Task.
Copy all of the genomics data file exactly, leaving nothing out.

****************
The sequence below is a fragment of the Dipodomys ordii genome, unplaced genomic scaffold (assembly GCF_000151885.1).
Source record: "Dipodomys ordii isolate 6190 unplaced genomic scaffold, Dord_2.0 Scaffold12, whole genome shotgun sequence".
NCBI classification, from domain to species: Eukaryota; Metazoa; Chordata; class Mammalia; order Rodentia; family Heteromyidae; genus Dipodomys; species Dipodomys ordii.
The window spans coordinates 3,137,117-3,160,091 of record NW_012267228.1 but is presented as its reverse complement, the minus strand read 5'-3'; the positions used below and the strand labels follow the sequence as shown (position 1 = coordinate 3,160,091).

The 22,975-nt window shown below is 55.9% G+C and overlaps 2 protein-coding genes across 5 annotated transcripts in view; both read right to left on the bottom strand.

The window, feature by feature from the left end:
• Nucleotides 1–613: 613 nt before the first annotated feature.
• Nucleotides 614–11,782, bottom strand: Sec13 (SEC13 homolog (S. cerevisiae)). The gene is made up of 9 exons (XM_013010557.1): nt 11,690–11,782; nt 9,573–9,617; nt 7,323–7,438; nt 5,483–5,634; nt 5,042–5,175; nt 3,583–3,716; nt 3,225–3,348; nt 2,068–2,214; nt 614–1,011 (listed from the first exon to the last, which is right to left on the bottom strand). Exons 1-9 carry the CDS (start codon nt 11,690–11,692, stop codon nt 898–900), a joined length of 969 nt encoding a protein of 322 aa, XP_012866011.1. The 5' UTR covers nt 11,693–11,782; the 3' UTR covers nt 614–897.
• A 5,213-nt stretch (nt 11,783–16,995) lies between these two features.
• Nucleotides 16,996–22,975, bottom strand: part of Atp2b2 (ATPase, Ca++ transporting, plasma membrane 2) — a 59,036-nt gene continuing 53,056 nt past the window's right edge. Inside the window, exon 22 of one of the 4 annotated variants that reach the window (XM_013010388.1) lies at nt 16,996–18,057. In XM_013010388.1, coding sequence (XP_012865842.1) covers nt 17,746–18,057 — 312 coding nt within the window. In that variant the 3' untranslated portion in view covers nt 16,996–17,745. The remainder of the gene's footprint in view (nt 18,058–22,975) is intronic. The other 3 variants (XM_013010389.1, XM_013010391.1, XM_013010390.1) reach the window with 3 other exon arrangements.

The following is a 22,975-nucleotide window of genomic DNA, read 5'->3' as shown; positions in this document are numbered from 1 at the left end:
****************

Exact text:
The sequence below is a fragment of the Dipodomys ordii genome, unplaced genomic scaffold (assembly GCF_000151885.1).
Source record: "Dipodomys ordii isolate 6190 unplaced genomic scaffold, Dord_2.0 Scaffold12, whole genome shotgun sequence".
NCBI classification, from domain to species: Eukaryota; Metazoa; Chordata; class Mammalia; order Rodentia; family Heteromyidae; genus Dipodomys; species Dipodomys ordii.
The window spans coordinates 3,137,117-3,160,091 of record NW_012267228.1 but is presented as its reverse complement, the minus strand read 5'-3'; the positions used below and the strand labels follow the sequence as shown (position 1 = coordinate 3,160,091).

The 22,975-nt window shown below is 55.9% G+C and overlaps 2 protein-coding genes across 5 annotated transcripts in view; both read right to left on the bottom strand.

The window, feature by feature from the left end:
• Nucleotides 1–613: 613 nt before the first annotated feature.
• Nucleotides 614–11,782, bottom strand: Sec13 (SEC13 homolog (S. cerevisiae)). The gene is made up of 9 exons (XM_013010557.1): nt 11,690–11,782; nt 9,573–9,617; nt 7,323–7,438; nt 5,483–5,634; nt 5,042–5,175; nt 3,583–3,716; nt 3,225–3,348; nt 2,068–2,214; nt 614–1,011 (listed from the first exon to the last, which is right to left on the bottom strand). Exons 1-9 carry the CDS (start codon nt 11,690–11,692, stop codon nt 898–900), a joined length of 969 nt encoding a protein of 322 aa, XP_012866011.1. The 5' UTR covers nt 11,693–11,782; the 3' UTR covers nt 614–897.
• A 5,213-nt stretch (nt 11,783–16,995) lies between these two features.
• Nucleotides 16,996–22,975, bottom strand: part of Atp2b2 (ATPase, Ca++ transporting, plasma membrane 2) — a 59,036-nt gene continuing 53,056 nt past the window's right edge. Inside the window, exon 22 of one of the 4 annotated variants that reach the window (XM_013010388.1) lies at nt 16,996–18,057. In XM_013010388.1, coding sequence (XP_012865842.1) covers nt 17,746–18,057 — 312 coding nt within the window. In that variant the 3' untranslated portion in view covers nt 16,996–17,745. The remainder of the gene's footprint in view (nt 18,058–22,975) is intronic. The other 3 variants (XM_013010389.1, XM_013010391.1, XM_013010390.1) reach the window with 3 other exon arrangements.

The following is a 22,975-nucleotide window of genomic DNA, read 5'->3' as shown; positions in this document are numbered from 1 at the left end: